Mateusz Maszczynski is a serving international flight attendant with experience…
A few weeks ago, the great and the good of the aviation industry were meeting in Cancun, Mexico for the International Air Transport Association’s (IATA) 73rd Annual General Meeting. But unlike the glitz and glamour of the recent Paris Air Show, this was a chance for representatives from 275 airlines to discuss the biggest problems facing commercial aviation at the moment.
Between them, the member airlines represent 83% of all global air traffic. As Alexandre de Juniac, IATA’s Director General explained, this was an opportunity for industry heavyweights to “work together to address air transport’s most critical issues.”
And boy, do they have some big issues to contend with at the moment. High up on the agenda were discussions to prevent an extension of the U.S. Laptop Ban, as well as combatting human trafficking and reducing carbon emissions in the aviation industry. At the same time, Qatar Airways’ CEO, Akbar Al Baker was forced to rush home following the fallout of a diplomatic rift between Qatar and four of its neighbours in the Gulf.
On top of all that we’ve now also learnt, during the short time he was in Cancun, Baker was delivering the shock news to his counterpart at American Airlines that Qatar planned to buy a significant stake in AA. It’s a move that AA’s CEO, Doug Parker has said he isn’t “particularly excited about.”
Luckily, there was also some universally accepted cause for cheer at the event as 12 new airlines signed up to the Buckingham Palace Declaration as part of the ‘United for Wildlife’ initiative. That brings the total number of airlines who have pledged to fight against transportation of illegal wildlife products to 38.
The initiative is led by Prince William, the Duke of Cambridge and brings together seven respected conservation organisations to fight the “rapid escalation of illegal wildlife trade.” International charities involved in the project include WWF, Conservation International, Fauna & Flora International and ZSL London Zoo.
United for Wildlife estimates the illegal wildlife trade is worth between $7–$23 billion USD per year. In South Africa, Rhino poaching soared 5,000% between 2007 to 2011 and 1,425 wild tigers are believed to have been illegally killed between 2000 – 2012. The illegal trade in Rhino horn is said to be at it’s highest level in 20 years and increased air transport is making the issue worse.
The groundbreaking Buckingham Palace Declaration was designed to make it harder for criminals and gangs to take advantage of air transport as a means to commit their crime. After 12 months of negotiations, the first group of airlines signed up to the initiative in March 2016.
As part of the initiative, members airlines commit to:
- Adopt a zero tolerance approach to illegal wildlife trade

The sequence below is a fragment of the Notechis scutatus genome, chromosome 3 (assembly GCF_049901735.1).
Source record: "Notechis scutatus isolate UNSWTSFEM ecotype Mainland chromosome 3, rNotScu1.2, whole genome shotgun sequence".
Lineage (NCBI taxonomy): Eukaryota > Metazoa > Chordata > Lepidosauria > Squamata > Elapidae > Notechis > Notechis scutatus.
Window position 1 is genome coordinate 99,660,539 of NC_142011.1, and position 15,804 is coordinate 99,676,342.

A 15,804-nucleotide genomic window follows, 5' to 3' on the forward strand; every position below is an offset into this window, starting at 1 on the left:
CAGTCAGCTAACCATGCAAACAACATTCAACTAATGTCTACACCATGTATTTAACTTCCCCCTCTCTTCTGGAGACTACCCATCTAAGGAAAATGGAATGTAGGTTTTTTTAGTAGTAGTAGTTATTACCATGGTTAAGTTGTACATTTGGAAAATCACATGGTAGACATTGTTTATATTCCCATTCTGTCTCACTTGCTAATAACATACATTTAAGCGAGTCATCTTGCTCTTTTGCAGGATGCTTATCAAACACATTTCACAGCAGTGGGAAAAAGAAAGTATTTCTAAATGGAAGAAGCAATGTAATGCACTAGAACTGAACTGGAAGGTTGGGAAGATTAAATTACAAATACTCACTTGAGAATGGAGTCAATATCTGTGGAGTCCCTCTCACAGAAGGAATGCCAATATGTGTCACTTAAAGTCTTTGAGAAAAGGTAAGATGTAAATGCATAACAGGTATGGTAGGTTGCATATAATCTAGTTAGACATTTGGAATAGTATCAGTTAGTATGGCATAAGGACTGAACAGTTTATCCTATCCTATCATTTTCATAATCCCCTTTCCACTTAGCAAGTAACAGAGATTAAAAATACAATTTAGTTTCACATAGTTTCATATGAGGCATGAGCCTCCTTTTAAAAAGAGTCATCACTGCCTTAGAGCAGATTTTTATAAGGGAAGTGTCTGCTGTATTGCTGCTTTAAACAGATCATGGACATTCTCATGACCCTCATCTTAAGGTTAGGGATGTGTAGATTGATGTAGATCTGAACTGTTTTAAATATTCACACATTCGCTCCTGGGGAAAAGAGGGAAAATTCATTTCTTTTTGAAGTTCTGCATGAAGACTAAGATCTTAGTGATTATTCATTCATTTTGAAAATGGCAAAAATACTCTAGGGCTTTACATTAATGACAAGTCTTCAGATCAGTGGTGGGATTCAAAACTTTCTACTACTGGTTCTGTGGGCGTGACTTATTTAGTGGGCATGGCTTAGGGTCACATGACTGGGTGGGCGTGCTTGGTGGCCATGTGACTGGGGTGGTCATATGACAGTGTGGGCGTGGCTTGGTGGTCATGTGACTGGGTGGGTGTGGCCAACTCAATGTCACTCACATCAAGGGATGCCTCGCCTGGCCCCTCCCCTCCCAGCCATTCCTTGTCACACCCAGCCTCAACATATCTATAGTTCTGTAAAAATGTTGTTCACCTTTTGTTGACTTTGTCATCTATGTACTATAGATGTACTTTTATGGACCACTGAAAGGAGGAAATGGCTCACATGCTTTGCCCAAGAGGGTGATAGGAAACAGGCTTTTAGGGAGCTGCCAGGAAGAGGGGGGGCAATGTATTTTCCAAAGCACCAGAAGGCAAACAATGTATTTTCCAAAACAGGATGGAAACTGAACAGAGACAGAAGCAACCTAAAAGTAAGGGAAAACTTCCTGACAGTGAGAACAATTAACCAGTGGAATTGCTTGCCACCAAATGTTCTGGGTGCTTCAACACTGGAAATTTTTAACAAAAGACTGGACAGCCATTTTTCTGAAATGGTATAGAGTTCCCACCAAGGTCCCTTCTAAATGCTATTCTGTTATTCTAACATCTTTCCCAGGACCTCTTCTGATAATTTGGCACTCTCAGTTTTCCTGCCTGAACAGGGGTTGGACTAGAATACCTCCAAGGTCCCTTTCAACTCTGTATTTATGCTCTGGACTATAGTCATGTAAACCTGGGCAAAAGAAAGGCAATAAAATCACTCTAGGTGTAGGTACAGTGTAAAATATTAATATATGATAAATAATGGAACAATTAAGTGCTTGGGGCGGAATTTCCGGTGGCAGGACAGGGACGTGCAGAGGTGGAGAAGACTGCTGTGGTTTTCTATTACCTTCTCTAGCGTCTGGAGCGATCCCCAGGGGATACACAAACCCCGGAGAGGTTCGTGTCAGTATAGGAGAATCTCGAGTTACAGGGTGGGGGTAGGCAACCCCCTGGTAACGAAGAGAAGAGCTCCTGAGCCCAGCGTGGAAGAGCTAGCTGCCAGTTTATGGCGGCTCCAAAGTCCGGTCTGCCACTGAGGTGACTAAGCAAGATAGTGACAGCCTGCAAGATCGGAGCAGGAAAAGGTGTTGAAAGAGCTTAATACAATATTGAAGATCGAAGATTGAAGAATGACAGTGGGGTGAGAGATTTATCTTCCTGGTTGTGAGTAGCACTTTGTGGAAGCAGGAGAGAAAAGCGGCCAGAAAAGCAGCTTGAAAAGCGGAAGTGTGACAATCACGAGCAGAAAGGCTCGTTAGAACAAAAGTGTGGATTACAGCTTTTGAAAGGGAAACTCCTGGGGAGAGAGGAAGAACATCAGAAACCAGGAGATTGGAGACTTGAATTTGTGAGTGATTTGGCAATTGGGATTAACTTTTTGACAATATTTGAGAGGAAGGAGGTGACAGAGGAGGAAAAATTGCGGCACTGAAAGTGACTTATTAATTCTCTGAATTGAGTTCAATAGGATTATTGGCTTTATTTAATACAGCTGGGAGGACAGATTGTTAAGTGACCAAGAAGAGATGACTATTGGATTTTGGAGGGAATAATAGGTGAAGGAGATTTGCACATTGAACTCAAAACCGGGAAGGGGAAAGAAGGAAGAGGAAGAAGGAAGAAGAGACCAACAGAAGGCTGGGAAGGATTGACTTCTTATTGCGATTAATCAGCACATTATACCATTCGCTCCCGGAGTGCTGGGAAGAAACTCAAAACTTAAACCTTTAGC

- Increase awareness amongst passengers and staff
- Provide staff training to identify and report suspected illegal wildlife trade
- Collaborate with partners and stakeholders to reduce the trade
The signatories are also expected to develop a secure system to share information about suspected illegal wildlife trade, pass on information to relevant law enforcement agencies and develop information about ‘high risk’ routes.
One of the first signatories to the declaration was Dubai-based airline, Emirates. To help spread the message, the airline has emblazoned a specially commissioned ‘United for Wildlife’ livery on four of its Airbus A380 aircraft. Emirates has even painted a scale model of its aircraft at the iconic Heathrow roundabout, passed by over a million passengers annually.
Speaking at the time, Tim Clark, Emirates’ President commented: “As the world’s largest international airline, we believe we can make a difference to help break the supply chain of illegal wildlife trade. We will continue to do all we can in this regard.”
He continued: “The illegal wildlife trade has brought many of our planet’s most majestic animals to the brink of extinction. It is unthinkable that a generation from now, there may be no more rhinos, elephants or tigers to be found in the wild. The need for action is urgent, and both the demand and supply side of the illegal wildlife trade has to be tackled.”
At the IATA annual general meeting in Cancun, the following airlines added themselves as signatories to the Buckingham Palace Declaration:
Transportes Aereos Portugeses, Lao Airlines, China Airlines, Singapore Airlines, Philippine Airlines, Aerovías de Mexico, Air Transat, Malaysia Airlines, Royal Brunei Airlines, KLM Royal Dutch Airlines, Air France and EgyptAir.
A spokesperson for Singapore Airlines said the carrier had “long been against the illegal transport of wildlife and unsustainable animal products.” The airline bans the carriage of all wildlife apart from domesticated cats and dogs (and emotional support animals on U.S. flights).
Meanwhile, Air France said it was concerned about the rise in illegal animal trafficking in Europe. It said the continent had become a trafficking hub. Air France’s CEO, Franck Terner, explained the airline “will make an active contribution to the efforts of all those involved to eradicate this rapidly growing traffic, both in Europe and in the countries we serve.”
To find out more information about the project, you can visit the United for Wildlife website. You can also sign up to a free online conservation course by following the external link.
Mateusz Maszczynski is a serving international flight attendant with experience at a major Middle East and European airline. Mateusz is passionate about the aviation industry and helping aspiring flight attendants achieve their dreams. Cabin crew recruitment can be tough, ultra-competitive and just a little bit confusing - Mateusz has been there and done that. He's got the low down on what really works.